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Pajo - Pajo
Label: Drag City
Release: 2005

Tracklisting:
1. Oh No No
2. High Lonesome Moan
3. Ten More Days
4. Manson Twins
5. War is Dead
6. Baby Please Come Home
7. Icicles
8. Mary of the Wildmoor
9. Let Me Bleed
10. Francie
Pajo - Pajo
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Average Blamo User Rating: (3 votes)

I liked Zwan.

Okay, credibility out the window, I know, but at some point in the late winter of 2003, I really dug "Mary Star of the Sea." As a Billy Corgan fanboy, it was pretty much an inevitability that I'd like the record, but it was no coincidence that my favorite little moment on it was the instrumental segueway that connected "Jesus, I" to "Mary Star of the Sea." It was practically the only moment on the record that gave voice to the other members of the band (besides the big, bald egomaniac), but its similarity to the longer passages of Tortoise always led me to believe it was, in fact, David Pajo behind those lovely (if slightly directionless) instrumental wanderings.

Truth be told, in those days I knew nothing of Pajo beyond Zwan and his Tortoise contributions.

Fast forward to 2005. I still like the Zwan record (gasp!), but I've since educated myself in the ways of "Spiderland." Unfortunately, prior to my writing this review, I didn't have much of a chance to explore Pajo's various incarnations of M, so listening to Pajo, his first album of original material since Papa M's "Whatever, Mortal," is somewhat like getting pissed off about the war in Iraq but thinking 9-11 is nothing more than an emergency phone number that you dialed once by accident when you were, like, 3. Or something like that. Thus, I feel like I'm venturing into this record somewhat unprepared. And honestly, what "Pajo" turned out to be was far, far different from what I was originally expecting.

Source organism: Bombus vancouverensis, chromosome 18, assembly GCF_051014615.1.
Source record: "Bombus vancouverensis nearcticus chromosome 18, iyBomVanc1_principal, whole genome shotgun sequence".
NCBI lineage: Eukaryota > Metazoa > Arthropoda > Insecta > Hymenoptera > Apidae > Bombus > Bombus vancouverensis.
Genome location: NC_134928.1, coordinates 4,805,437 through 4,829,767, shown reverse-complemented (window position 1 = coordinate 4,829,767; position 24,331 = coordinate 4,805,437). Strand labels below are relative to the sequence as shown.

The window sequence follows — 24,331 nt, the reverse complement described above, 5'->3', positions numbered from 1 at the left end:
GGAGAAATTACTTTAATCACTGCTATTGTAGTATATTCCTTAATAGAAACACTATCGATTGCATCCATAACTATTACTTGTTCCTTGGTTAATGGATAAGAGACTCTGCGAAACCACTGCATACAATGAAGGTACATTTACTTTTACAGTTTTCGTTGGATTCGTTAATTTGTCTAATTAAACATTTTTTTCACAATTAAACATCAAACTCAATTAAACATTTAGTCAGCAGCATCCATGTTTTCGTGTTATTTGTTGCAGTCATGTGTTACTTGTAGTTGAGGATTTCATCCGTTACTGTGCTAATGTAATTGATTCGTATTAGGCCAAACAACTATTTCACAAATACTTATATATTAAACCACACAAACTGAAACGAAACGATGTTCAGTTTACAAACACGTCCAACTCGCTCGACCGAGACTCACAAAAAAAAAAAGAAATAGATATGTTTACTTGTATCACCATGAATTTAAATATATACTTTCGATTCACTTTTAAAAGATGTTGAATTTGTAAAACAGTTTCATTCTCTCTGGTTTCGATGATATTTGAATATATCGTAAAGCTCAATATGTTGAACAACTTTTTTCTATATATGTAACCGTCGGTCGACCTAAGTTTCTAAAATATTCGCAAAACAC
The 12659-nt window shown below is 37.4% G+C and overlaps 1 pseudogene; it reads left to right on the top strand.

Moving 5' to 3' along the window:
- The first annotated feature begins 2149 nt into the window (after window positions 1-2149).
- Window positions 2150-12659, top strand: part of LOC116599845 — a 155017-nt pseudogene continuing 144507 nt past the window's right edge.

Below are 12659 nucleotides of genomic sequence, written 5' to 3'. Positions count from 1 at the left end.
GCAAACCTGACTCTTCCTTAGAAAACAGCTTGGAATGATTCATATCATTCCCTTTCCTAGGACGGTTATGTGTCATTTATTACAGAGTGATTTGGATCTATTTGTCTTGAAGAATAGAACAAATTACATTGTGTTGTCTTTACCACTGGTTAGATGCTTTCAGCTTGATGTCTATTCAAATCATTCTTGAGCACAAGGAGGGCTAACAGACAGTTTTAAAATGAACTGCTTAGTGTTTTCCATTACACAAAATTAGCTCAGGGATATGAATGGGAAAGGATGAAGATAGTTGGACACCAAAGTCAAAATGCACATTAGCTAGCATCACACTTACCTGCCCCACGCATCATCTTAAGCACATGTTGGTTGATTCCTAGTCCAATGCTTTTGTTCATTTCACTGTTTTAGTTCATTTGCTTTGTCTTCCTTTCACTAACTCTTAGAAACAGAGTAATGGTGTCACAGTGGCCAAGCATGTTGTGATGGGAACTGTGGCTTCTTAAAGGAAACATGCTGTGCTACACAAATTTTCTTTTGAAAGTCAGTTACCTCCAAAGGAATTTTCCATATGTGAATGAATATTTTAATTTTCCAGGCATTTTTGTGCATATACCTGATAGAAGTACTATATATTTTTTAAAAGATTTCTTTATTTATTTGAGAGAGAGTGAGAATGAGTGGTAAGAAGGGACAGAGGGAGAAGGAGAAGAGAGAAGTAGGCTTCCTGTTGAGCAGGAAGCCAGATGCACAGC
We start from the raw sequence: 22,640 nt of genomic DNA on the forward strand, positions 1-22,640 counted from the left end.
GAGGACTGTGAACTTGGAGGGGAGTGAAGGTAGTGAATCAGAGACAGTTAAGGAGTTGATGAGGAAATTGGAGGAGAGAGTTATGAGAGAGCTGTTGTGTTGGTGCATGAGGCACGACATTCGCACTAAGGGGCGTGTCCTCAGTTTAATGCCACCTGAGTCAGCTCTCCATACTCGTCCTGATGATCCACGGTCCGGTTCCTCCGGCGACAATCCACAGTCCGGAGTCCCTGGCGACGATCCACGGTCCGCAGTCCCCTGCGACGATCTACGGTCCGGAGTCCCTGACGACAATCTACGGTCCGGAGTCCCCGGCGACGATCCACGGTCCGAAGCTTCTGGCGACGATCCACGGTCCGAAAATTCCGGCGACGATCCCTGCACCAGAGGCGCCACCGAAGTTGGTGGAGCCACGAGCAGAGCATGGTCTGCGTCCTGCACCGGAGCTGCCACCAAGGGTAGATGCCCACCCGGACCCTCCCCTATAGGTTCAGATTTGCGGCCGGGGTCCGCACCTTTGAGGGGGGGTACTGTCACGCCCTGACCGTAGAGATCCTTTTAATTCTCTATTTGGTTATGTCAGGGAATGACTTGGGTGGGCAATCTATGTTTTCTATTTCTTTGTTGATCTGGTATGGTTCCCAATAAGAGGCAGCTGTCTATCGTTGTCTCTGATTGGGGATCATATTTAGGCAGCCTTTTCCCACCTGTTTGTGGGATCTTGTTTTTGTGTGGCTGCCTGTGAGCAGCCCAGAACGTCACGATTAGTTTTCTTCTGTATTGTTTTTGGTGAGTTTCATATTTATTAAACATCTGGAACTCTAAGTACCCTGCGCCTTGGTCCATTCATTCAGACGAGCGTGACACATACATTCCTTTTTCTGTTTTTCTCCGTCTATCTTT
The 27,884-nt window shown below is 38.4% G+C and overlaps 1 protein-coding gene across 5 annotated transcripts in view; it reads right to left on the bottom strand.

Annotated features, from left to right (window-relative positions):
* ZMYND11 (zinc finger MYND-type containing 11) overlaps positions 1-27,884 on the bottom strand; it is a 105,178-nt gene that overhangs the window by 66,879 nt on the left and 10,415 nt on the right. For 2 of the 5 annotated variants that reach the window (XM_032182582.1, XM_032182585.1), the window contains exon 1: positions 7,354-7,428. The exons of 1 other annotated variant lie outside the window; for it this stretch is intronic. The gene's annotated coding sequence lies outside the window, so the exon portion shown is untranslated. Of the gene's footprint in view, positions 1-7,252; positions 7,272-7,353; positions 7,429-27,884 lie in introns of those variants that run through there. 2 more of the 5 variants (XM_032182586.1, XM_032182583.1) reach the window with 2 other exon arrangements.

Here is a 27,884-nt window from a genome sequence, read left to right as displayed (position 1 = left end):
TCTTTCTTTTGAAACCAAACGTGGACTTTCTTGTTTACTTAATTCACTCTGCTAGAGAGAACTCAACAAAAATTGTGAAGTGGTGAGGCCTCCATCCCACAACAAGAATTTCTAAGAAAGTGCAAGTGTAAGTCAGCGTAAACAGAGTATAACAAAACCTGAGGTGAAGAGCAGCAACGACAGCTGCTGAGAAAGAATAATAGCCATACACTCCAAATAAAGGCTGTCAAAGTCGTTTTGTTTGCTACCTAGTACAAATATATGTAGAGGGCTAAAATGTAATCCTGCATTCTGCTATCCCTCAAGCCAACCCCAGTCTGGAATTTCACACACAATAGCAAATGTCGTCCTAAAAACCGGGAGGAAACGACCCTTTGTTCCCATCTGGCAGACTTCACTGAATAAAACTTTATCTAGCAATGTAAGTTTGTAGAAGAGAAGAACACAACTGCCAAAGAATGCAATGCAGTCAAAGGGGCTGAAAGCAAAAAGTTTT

But it's still fucking magnificent.

"Pajo"'s cover art is astoundingly appropriate for how the record sounds as a whole. There's a cold, ocean-like distance to each and every one of these songs, from Pajo's Kevin Shields-ish vocal delivery to the occasional electronic effects spattered throughout. Hell, practically every song is entirely anchored by a lone acoustic guitar. Amazingly, though, this coldness lends itself to an immense beauty, particularly recognizable by the time "High Lonesome Moan" hits its campfire-appropriate chorus, or once "Francie" fully erupts into Slint-like soundscapes.

This says nothing of Pajo's ability to raise the dead. Several reviews of this record have mentioned its similarities to Elliott Smith's brand of acoustic folk, but I'll go out of my way to say that "Icicles" sounds like a goddamned resurrection. And even regardless of its relations to the dead, it's an earth-shatteringly lovely song. Pajo works absolute magic throughout the recordís running time, and he works it well.

In retrospect, I think starting off this review with a reference to Zwan does a great disservice to Pajo, as his other work has proven to be much more prolific than a short stint in "Billy Corganís new band." Alas, that was all I knew of him them, but "Pajo" makes me want nothing more than to cast away my ignorance and dive further into his catalogue.

Reviewer Rating of CD :

 


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